An Italian lawyer and social activist, she volunteered to the service of the poor and sick for 33 years in Africa. At an early age, Annalena Tonelli (1943 – 2003) was attracted by the example of the radical Christianity of Blessed Charles de Foucauld and, in an extraordinary way, imitated his example. Her life also ended like his, by the bullet of an unknown assassin. She, who was known as Mother Teresa of Somalia, is still remembered with an incredible love by the Muslim population of the place where she lived and died.
The area of Northern Kenya, bordering with Somalia, is a semi-desertic wasteland crisscrossed by tracks that often see bands of marauders belonging to the nomadic tribes that inhabit those desolated places roaming about looking for robbery and looting. They are the notorious Shifta. Right in the middle of this Godforsaken part of Africa, there is the little town of Wajir that was, at that time, the residence of Annalena Tonelli, the Italian lay volunteer who had specialized in the cure of tuberculosis.
In 1984, following political and inter-clan clashes, the army of Kenya started a repression campaign against the Degodia Somali clan in the Wajir area known as the Wagalla Massacre. The Degodia were suspected of being Shifta or bandits along the roadways. The Kenyan military rounded up 5,000 men and boys, and brought them to the Wagalla airstrip and forced them to lie on their stomachs, naked, for five days. Possibly a thousand were shot, tortured or died of exposure.
With incredible courage and determination, Annalena brought a couple of lorries and her Toyota Serf to the Wagalla airstrip and attempted to collect the bodies and treat the wounded but was refused. Later, she followed the tracks of the military vehicles who were dumping the bodies outside the Wagalla airstrip. Some of the victims were not dead and she rescued them. She brought a journalist to photograph the genocide. She smuggled the photos out with Barbara Lefkow, the wife of an American diplomat, to put pressure on the international community.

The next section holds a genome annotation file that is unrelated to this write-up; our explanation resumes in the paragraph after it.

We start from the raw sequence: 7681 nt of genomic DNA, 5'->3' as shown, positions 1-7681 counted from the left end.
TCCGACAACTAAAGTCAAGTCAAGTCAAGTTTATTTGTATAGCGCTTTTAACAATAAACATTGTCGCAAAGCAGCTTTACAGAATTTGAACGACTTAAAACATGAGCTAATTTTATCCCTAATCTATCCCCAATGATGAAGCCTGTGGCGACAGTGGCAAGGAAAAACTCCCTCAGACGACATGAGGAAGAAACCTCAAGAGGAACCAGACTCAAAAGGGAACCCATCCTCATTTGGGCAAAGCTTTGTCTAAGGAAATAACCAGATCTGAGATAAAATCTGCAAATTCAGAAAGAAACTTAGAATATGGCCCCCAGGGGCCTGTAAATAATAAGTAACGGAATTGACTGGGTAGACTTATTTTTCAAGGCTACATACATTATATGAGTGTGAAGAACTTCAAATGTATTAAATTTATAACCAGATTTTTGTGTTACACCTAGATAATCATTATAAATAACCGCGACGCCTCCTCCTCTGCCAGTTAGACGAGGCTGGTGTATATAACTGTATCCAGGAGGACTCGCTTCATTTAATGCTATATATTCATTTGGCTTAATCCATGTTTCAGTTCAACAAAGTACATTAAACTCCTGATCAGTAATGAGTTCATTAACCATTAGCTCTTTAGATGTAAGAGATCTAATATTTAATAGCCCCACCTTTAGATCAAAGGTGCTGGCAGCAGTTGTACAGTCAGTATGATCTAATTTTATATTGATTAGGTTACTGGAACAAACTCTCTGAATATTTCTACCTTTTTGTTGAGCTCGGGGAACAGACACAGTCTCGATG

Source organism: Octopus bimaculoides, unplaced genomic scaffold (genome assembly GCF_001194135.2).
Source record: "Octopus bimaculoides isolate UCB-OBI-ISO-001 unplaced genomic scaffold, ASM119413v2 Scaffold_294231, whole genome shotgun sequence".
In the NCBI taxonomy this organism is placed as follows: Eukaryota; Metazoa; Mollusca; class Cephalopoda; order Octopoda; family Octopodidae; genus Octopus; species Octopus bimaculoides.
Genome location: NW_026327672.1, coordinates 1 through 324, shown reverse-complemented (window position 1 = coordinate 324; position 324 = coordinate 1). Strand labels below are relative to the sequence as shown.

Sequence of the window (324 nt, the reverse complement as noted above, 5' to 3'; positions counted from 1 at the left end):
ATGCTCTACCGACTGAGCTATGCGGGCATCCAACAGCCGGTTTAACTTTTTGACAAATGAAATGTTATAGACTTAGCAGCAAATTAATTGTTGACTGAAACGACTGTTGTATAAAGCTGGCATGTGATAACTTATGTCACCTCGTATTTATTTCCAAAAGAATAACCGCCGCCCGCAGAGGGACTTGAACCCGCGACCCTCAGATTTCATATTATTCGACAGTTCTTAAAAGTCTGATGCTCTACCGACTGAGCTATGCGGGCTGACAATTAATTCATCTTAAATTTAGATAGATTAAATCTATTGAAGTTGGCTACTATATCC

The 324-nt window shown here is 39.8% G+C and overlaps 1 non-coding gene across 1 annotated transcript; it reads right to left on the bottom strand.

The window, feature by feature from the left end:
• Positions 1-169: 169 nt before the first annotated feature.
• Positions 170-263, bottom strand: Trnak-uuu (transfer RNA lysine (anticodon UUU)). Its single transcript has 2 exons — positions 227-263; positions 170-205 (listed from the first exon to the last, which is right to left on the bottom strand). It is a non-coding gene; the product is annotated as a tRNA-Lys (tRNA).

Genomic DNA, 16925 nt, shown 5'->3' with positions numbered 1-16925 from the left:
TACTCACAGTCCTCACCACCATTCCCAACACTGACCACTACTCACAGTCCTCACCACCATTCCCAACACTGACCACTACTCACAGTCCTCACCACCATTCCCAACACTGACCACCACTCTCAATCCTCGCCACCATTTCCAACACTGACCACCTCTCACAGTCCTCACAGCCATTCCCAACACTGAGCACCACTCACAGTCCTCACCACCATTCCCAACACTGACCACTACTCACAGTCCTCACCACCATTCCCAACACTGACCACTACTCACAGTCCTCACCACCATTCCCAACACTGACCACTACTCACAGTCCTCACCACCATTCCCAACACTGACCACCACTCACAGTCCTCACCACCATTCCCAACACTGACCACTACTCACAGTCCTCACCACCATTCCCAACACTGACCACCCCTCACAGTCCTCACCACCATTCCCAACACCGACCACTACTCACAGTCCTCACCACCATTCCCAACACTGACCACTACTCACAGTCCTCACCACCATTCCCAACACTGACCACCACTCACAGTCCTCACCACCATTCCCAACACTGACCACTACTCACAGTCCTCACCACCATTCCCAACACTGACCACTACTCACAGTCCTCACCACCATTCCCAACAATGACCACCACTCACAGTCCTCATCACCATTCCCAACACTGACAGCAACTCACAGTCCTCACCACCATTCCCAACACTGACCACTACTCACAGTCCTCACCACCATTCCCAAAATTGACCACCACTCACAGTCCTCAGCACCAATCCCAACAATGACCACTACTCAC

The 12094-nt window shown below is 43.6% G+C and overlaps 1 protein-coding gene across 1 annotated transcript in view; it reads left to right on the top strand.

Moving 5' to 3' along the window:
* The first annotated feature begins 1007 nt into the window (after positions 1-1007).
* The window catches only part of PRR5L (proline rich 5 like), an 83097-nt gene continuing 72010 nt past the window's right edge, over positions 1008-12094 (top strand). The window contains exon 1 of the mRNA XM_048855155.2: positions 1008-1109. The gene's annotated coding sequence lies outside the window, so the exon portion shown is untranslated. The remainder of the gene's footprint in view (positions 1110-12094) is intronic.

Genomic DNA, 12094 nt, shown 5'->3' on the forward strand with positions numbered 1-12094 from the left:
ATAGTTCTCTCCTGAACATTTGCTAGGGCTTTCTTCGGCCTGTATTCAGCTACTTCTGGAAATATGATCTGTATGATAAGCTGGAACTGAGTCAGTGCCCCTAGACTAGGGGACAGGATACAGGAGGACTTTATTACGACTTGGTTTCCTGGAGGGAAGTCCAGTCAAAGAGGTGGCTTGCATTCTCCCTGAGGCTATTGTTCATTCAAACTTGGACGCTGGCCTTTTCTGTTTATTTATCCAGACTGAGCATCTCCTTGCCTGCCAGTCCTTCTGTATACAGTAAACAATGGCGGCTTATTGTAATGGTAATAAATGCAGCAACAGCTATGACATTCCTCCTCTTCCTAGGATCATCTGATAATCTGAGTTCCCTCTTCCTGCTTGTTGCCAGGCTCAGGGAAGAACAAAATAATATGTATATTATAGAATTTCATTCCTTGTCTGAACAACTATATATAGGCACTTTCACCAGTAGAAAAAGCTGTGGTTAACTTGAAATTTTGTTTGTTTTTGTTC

The public denunciation of Annalena Tonelli helped to stop the killings but not before thousands died. The Wagalla Massacre is Kenya’s worst human rights violation in its history. Arrested and taken in front of a martial court, Annalena was told that the fact she had escaped two ambushes was not a guarantee that she would survive a third one. Due to Tonelli’s vehement protests over the Kenyan military’s use of violence, the Kenyan authorities refused to extend her work permit. Annalena Tonelli subsequently relocated to Somalia, continuing her life of dedication to the poor alone.
Annalena Tonelli was born at Forli in Italy on April 2 1943. She studied law at the ancient Bologna University and got her doctorate, “only to please her family” as she later declared, because her deepest tendency was for humanitarian work.
Annalena left Italy for Africa in 1969. She was 26. She had already spent six years of service to the poor in the slums of her city of origin, to the children of the local orphanage, especially the little girls with mental disability or victims of trauma, and to the Committee against World Hunger that started in 1963 by her own initiative which will continue to operate in the future on behalf of Annalena’s initiatives.
She later declared: “I left Italy determined to shout the Gospel message with my life in Fr. Charles de Foucauld’s wake who had fired my existence. Thirty-three years after, I am shouting the Gospel with my very life and I am on fire with the desire to keep on shouting it until the end.” Hers was a vocation already ripe at a very young age: “I chose to be for others: the poor, the suffering, the abandoned, the non-loved since I was a little girl and such I have been and keep on being and will continue to be until the end of my life. What I wanted was only to follow Christ. Nothing else interests me but Christ and the poor in Him. I am not married because this is the choice I made: I wanted to belong completely to God.”
Annalena settled in Kenya, where she worked as a lay Christian missionary. She spent over a decade in the town of Wajir, caring for the destitute and the sick. She focused on tuberculosis and HIV/AIDS prevention and treatment; moreover, on campaigns for eradication of female genital mutilation, and special schools for hearing-impaired, blind and disabled children. The beginnings were not easy for her in Kenya; everything was against her. She was a young, unmarried and a woman.